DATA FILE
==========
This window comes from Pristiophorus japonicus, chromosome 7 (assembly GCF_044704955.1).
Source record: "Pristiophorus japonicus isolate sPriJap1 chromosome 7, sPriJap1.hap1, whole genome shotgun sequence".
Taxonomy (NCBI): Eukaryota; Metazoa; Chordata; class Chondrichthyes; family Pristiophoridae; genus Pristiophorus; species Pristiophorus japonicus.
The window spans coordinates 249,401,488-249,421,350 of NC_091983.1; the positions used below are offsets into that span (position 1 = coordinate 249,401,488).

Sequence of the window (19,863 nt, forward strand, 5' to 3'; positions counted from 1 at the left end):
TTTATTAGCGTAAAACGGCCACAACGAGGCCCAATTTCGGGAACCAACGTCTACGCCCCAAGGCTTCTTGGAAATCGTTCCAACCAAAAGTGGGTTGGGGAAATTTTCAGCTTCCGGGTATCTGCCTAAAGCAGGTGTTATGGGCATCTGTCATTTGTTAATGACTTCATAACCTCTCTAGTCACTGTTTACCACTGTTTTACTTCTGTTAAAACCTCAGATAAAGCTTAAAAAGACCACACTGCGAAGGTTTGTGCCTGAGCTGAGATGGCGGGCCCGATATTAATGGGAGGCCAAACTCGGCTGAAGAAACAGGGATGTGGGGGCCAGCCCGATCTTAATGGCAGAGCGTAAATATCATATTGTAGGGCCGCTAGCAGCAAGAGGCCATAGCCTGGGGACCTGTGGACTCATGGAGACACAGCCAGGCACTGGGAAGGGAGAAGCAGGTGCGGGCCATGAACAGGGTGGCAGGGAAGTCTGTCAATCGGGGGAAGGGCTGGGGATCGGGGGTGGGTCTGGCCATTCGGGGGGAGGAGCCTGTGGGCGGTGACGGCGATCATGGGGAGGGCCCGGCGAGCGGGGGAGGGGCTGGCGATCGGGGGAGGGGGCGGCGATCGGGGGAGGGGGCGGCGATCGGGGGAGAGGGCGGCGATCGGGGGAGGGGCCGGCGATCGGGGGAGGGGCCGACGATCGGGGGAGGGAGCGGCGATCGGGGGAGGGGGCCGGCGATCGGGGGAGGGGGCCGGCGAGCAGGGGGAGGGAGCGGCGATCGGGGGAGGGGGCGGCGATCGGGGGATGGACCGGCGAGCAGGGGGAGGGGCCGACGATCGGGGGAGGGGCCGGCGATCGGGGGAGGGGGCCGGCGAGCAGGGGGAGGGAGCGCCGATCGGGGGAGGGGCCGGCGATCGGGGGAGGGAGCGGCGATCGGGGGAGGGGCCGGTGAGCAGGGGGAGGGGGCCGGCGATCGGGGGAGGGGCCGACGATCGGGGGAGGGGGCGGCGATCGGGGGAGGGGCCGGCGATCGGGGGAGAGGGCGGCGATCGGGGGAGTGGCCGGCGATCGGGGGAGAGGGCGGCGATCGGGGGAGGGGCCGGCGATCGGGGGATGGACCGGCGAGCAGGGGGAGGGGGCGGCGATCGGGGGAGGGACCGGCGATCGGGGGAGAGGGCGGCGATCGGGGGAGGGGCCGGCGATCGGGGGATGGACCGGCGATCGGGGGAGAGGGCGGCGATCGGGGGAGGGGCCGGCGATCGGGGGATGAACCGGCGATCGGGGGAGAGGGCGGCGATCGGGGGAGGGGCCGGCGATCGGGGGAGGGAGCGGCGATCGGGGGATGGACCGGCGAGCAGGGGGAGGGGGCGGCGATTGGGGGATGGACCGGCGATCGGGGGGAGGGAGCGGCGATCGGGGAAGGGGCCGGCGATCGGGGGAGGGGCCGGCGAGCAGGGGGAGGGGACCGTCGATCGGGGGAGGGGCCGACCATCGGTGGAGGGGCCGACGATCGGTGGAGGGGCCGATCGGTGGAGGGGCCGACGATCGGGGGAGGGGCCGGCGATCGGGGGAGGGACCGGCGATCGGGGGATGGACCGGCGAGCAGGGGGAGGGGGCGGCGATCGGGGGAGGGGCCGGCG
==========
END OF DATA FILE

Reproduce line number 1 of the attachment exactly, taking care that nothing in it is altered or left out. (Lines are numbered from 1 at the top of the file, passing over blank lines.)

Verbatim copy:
This window comes from Pristiophorus japonicus, chromosome 7 (assembly GCF_044704955.1).